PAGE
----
They say change is as good as a holiday. They also say not to change a winning recipe. What do they mean? Are we to wait with change until the recipe is not a winning one anymore? How important is change? And even more importantly, when do we have to make this change?
Vinexpo announced some big changes to their global show format, organisers of the London Wine Fair are positive about visitor numbers since introducing some important changes and locally, the famous 44-year old Nederburg Auction has introduced a new format and a new name – the Cape Fine & Rare Wine Auction.
Sometimes we change in reaction to something that does not work anymore. The London Wine Trade Fair had dwindling numbers of both visitors and exhibitors and had to come up with a new format. Sometimes the recipe still works, but those involved foresee that change is required to keep it that way. This is the type of change I think we have to consider. Change that is not born out of failure, but out of insight and forward thinking.
In my opinion, we do not make enough time to think. More than ever before, we have access to information. Technology gives us accurate figures, we can determine interest in detail and if we take the time to interpret the wealth of information, we can make very good decisions. As the world gets smaller, we can see trends coming, we can learn from what is happening in other countries. The trend for nationalism that we saw both in the election of Trump and the vote for Brexit, is a good example. We are empowered to make change in a timely fashion. But does this happen?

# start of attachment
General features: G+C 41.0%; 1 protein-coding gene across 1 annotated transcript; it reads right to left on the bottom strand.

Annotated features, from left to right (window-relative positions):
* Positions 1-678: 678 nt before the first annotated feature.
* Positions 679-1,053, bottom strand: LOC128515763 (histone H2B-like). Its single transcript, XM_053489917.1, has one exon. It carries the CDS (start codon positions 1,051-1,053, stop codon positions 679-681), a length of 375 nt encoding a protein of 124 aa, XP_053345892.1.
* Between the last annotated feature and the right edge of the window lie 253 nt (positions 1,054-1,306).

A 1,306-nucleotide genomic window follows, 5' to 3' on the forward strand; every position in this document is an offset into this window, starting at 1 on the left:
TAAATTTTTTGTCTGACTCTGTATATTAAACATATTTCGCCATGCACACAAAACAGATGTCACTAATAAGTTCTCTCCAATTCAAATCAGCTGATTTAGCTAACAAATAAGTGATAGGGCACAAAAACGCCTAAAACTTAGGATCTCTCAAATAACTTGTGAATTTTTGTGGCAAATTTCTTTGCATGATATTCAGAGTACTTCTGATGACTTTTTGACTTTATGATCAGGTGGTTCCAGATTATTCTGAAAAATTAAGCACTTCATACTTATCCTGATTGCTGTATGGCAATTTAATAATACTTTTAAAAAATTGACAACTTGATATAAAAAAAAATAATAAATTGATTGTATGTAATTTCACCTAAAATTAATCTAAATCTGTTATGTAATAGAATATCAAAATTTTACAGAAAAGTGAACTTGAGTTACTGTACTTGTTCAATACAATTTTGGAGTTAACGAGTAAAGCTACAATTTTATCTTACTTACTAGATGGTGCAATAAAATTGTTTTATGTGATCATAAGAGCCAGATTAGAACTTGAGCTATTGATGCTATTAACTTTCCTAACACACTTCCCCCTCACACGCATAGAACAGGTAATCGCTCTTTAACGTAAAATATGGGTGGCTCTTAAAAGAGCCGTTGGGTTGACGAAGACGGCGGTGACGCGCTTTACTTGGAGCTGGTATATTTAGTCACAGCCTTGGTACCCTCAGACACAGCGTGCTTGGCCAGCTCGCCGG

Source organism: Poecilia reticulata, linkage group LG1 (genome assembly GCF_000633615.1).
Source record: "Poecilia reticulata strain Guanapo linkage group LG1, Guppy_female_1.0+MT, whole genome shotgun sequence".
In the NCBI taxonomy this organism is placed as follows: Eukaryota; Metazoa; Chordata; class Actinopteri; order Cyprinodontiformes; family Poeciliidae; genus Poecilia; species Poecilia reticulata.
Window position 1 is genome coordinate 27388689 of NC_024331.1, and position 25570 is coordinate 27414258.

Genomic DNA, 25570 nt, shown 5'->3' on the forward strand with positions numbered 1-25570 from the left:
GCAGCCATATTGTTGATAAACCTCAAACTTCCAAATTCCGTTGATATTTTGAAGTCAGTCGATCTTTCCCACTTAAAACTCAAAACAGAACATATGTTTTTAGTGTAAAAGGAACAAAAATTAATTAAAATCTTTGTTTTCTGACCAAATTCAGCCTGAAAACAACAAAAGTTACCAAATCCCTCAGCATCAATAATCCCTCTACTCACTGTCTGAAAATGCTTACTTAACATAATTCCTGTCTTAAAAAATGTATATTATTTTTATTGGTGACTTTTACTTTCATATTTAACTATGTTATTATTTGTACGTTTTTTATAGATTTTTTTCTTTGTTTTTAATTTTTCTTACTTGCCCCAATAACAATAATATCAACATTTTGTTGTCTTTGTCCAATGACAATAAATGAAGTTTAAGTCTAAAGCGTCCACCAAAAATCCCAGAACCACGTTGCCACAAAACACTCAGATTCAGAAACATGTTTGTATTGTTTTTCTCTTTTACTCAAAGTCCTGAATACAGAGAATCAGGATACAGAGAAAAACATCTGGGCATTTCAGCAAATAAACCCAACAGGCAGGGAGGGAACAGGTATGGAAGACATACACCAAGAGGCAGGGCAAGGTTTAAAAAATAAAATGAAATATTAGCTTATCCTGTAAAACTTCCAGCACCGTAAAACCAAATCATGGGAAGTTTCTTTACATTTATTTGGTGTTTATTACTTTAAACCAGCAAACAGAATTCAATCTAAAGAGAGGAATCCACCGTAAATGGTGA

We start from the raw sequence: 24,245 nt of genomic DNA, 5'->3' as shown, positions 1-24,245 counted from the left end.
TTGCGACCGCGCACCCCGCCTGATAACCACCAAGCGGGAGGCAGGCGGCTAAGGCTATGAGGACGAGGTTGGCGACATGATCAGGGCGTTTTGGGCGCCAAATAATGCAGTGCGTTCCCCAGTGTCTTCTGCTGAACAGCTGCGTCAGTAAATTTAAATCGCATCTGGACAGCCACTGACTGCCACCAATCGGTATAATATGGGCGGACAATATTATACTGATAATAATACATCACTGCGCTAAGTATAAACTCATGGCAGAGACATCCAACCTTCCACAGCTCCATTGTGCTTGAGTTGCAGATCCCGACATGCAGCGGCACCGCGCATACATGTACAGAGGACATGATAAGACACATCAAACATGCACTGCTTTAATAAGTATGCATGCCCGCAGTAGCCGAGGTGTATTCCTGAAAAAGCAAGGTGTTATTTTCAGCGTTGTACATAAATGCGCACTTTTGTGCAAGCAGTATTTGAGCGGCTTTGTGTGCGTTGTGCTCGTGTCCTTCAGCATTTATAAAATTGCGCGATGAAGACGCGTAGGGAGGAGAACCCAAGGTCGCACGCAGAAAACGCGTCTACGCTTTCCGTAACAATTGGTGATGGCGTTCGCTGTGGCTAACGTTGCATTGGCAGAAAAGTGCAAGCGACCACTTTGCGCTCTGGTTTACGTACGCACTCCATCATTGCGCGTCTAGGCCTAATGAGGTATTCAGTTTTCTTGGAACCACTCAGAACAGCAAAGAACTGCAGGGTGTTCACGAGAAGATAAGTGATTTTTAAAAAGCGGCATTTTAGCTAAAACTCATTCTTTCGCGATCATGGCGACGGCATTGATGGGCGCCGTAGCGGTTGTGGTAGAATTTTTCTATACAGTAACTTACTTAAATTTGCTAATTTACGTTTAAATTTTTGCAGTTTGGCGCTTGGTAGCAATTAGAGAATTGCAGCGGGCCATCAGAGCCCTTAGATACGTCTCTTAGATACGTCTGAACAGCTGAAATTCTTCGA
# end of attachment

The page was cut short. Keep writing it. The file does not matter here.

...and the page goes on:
Despite all the information available, we need interpretation of the information. We need to be honest with ourselves when we look at the results and we need to be brave in making the call for change. I am not saying change for the sake of change, but clinging to the status quo because we do not want to rock the boat, will not make you a leader.
Making wine without alcohol is a good example. If you are a traditional wine producer, there really is nothing easy or simple about producing a low-alcohol or de-alcoholised wine. Health and lifestyle trends show, however, that today’s consumer wants such an option. Attempting this change will challenge your business model, your knowledge and expertise and it will cost you money. Of course there are no guarantees for success, but if you don’t react to the information available and the trends forecasted, you are guaranteed of one thing – to miss the boat.
Of course there is risk in change, but there is also risk in not changing. Having a successful business is all about managing risk and making it work for you.
Sometimes you have to take a good look at yourself and institute a change that is difficult. A few years ago, the well-known South African wine brand, Graham Beck, decided to stop the production of still wines and only focus on their acclaimed sparkling wines. This is a brave choice. One that is born from using the data available, actually interpreting the information and thinking about what it means to your company.
As I am writing, I know that there is much for me to think about. Whether the format of our offering is still relevant and for how long it will stay that way, what impact we have on the environment, how the political environment will affect us and our responsibility towards socio-economic challenges. Interpreting research and trend information in an honest way can be daunting, but if you want to be a leader – if you want to make a change – you can’t shy away.